Pharmacogenetics is the study of how the genes in an individual are likely to influence the response towards a drug.
The need for Pharmacogenetics:
Pharmacogenetics helps to classify patients as those that are likely to respond, those that are unlikely to respond and those that are likely to experience or unlikely to experience toxicity following administration of a drug.
Relation between Pharmacogenetics and Cancer:
Cancer usually results from gene polymorphisms that cause minor/major changes in the DNA sequences. These changes can be substitutions, deletions, insertions, repeats, gene copy number variations and in certain cases, rearrangements. Pharmacogenetics helps in identifying the relation between gene polymorphisms and drug response, in terms of efficacy, adverse effects and toxicity. This would help in the prescription of drugs having maximum efficacy and at the same time, reduced toxicity and improve health care. It can help to underline patient care in coming future of precision medicine.
Biomarkers in Pharmacogenetics:
Biomarkers are molecules such as DNA (genes), proteins or hormones which can be used as an indicator of an underlying disease or condition.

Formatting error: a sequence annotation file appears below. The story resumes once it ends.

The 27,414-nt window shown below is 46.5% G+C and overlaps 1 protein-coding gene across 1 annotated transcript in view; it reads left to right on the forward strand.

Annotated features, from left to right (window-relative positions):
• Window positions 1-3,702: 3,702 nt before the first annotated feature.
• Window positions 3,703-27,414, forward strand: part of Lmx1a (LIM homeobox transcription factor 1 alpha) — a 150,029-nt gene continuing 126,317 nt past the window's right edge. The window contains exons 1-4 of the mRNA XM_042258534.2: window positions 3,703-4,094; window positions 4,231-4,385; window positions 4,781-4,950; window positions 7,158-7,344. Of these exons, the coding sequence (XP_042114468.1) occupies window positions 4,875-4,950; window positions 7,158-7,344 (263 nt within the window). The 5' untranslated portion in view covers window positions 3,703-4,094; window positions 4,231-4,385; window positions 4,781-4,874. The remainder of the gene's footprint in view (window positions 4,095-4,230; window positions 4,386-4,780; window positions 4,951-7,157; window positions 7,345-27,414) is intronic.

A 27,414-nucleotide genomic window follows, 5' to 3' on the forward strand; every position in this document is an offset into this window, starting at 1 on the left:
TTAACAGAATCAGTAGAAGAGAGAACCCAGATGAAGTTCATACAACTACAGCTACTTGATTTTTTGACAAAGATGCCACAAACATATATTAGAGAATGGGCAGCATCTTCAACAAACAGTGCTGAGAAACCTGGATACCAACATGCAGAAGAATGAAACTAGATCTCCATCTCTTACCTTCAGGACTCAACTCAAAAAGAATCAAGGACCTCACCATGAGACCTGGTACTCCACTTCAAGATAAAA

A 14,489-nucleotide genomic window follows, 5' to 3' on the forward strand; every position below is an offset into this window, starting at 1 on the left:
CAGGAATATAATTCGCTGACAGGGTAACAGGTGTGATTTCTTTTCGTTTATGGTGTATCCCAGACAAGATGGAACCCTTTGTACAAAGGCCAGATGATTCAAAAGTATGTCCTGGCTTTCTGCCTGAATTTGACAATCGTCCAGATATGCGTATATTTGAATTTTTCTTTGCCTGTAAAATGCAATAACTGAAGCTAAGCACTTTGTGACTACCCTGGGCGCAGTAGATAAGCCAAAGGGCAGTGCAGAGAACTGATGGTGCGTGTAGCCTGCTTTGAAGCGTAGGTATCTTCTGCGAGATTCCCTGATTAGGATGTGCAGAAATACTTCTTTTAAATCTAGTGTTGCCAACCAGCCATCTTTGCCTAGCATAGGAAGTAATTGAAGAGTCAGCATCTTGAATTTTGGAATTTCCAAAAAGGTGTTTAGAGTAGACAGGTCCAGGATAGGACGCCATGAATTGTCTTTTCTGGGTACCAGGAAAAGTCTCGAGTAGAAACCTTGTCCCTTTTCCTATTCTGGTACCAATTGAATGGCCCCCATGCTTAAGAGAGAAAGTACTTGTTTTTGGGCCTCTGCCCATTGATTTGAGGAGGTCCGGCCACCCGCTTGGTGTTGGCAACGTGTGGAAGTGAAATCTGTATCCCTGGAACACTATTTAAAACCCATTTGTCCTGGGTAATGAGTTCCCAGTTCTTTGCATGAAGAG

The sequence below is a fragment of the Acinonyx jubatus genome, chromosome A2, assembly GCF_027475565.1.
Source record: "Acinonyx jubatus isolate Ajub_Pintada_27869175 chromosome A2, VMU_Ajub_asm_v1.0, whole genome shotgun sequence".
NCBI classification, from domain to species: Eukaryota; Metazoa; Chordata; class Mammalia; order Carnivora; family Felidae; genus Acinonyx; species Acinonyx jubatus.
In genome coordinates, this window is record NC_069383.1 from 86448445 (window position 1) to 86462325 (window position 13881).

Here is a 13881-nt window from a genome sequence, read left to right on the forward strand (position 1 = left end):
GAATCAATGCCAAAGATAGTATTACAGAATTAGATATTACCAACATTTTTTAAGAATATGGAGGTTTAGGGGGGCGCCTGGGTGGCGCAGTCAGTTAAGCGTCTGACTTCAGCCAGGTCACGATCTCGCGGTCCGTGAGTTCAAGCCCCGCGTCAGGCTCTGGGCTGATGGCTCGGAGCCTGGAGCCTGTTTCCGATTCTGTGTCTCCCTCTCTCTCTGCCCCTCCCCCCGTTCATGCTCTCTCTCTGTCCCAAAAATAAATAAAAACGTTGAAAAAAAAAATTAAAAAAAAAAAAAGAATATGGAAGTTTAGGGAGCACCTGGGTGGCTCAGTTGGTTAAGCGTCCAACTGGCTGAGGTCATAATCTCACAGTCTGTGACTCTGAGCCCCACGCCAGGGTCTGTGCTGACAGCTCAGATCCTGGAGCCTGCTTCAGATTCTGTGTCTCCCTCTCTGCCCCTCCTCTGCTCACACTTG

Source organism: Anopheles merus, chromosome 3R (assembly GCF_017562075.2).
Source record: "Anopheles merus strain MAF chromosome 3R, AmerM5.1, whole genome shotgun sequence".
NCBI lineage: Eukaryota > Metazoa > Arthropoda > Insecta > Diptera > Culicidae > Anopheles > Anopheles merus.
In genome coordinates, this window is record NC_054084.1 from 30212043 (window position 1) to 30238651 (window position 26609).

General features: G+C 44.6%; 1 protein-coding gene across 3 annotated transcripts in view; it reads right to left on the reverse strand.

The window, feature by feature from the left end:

Biomarkers can be classified into 2 types –
- Prognostics biomarkers which provide information on the likely course of cancer, including the aggressiveness of the disease, regardless of treatment.
- Predictive biomarkers which can be used to identify patients which are likely to or unlikely to benefit from a particular treatment.
Examples of predictive biomarkers:
- 5-Fluorouracil (5-FU) is a chemotherapeutic agent used in various cancer types such as colon, rectal and gastric cancers. Dihydropyrimidine dehydrogenase (DPYD) is the enzyme which is responsible for the metabolism of 5-FU to the inactive 5,6- dihydrofluorouracil. Genetic variants in the DPYD gene would likely confer deficient DPYD enzyme activity in patients, thus increasing the risk of 5-FU induced toxicity.
- Activating mutations in the EGFR gene results in constitutive signaling via the PI3K-AKT and MAPK pathways. Deletions in exon 19 and a missense mutation in exon 21 are considered a positive predictive biomarker for small molecule TKIs (Tyrosine Kinase Inhibitors) such as erlotinib, gefitinib and afatinib which target the EGFR gene.
Benefits of Pharmacogenetic testing:
- To a certain extent, it would help in predicting the risk from cancer for a given individual. This would include screening for biomarkers playing a role in the initiation of cancer, its aggressiveness and spreading to various body parts.
- It can also help the clinicians to decide and come up with better treatment regimens having minimum toxicity.
–By Royden Lobo